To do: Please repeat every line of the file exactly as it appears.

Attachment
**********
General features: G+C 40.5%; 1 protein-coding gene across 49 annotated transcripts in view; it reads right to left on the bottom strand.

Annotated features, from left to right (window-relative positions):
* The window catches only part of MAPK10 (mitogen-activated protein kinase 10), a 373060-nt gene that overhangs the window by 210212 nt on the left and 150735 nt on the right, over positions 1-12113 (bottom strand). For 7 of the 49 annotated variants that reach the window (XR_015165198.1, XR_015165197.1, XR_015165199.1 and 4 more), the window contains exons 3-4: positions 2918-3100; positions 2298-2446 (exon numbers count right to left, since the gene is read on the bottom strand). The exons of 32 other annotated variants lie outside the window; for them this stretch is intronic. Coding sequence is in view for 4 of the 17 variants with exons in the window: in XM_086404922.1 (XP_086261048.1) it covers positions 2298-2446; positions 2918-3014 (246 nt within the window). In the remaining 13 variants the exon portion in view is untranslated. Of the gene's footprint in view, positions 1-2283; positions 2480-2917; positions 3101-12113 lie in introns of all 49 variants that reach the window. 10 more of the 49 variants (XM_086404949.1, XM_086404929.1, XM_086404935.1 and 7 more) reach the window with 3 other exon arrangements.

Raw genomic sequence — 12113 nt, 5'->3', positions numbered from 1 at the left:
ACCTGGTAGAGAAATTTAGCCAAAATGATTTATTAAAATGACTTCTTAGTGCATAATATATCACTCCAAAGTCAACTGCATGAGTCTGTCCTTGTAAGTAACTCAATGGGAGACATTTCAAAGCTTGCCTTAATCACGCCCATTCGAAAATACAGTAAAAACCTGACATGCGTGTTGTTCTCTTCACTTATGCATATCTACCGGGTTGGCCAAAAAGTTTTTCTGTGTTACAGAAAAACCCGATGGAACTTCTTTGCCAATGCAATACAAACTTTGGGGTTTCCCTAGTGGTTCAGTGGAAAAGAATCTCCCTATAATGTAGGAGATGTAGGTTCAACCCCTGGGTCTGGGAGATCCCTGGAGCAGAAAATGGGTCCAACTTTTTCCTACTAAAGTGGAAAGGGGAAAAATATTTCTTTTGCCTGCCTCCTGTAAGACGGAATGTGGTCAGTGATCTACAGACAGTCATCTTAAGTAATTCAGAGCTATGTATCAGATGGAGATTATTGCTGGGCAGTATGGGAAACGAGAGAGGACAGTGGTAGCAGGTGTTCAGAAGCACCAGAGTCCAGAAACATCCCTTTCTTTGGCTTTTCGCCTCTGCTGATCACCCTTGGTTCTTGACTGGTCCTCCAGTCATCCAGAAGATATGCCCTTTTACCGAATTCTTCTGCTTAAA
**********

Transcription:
General features: G+C 40.5%; 1 protein-coding gene across 49 annotated transcripts in view; it reads right to left on the bottom strand.

Annotated features, from left to right (window-relative positions):
* The window catches only part of MAPK10 (mitogen-activated protein kinase 10), a 373060-nt gene that overhangs the window by 210212 nt on the left and 150735 nt on the right, over positions 1-12113 (bottom strand). For 7 of the 49 annotated variants that reach the window (XR_015165198.1, XR_015165197.1, XR_015165199.1 and 4 more), the window contains exons 3-4: positions 2918-3100; positions 2298-2446 (exon numbers count right to left, since the gene is read on the bottom strand). The exons of 32 other annotated variants lie outside the window; for them this stretch is intronic. Coding sequence is in view for 4 of the 17 variants with exons in the window: in XM_086404922.1 (XP_086261048.1) it covers positions 2298-2446; positions 2918-3014 (246 nt within the window). In the remaining 13 variants the exon portion in view is untranslated. Of the gene's footprint in view, positions 1-2283; positions 2480-2917; positions 3101-12113 lie in introns of all 49 variants that reach the window. 10 more of the 49 variants (XM_086404949.1, XM_086404929.1, XM_086404935.1 and 7 more) reach the window with 3 other exon arrangements.

Raw genomic sequence — 12113 nt, 5'->3', positions numbered from 1 at the left:
ACCTGGTAGAGAAATTTAGCCAAAATGATTTATTAAAATGACTTCTTAGTGCATAATATATCACTCCAAAGTCAACTGCATGAGTCTGTCCTTGTAAGTAACTCAATGGGAGACATTTCAAAGCTTGCCTTAATCACGCCCATTCGAAAATACAGTAAAAACCTGACATGCGTGTTGTTCTCTTCACTTATGCATATCTACCGGGTTGGCCAAAAAGTTTTTCTGTGTTACAGAAAAACCCGATGGAACTTCTTTGCCAATGCAATACAAACTTTGGGGTTTCCCTAGTGGTTCAGTGGAAAAGAATCTCCCTATAATGTAGGAGATGTAGGTTCAACCCCTGGGTCTGGGAGATCCCTGGAGCAGAAAATGGGTCCAACTTTTTCCTACTAAAGTGGAAAGGGGAAAAATATTTCTTTTGCCTGCCTCCTGTAAGACGGAATGTGGTCAGTGATCTACAGACAGTCATCTTAAGTAATTCAGAGCTATGTATCAGATGGAGATTATTGCTGGGCAGTATGGGAAACGAGAGAGGACAGTGGTAGCAGGTGTTCAGAAGCACCAGAGTCCAGAAACATCCCTTTCTTTGGCTTTTCGCCTCTGCTGATCACCCTTGGTTCTTGACTGGTCCTCCAGTCATCCAGAAGATATGCCCTTTTACCGAATTCTTCTGCTTAAA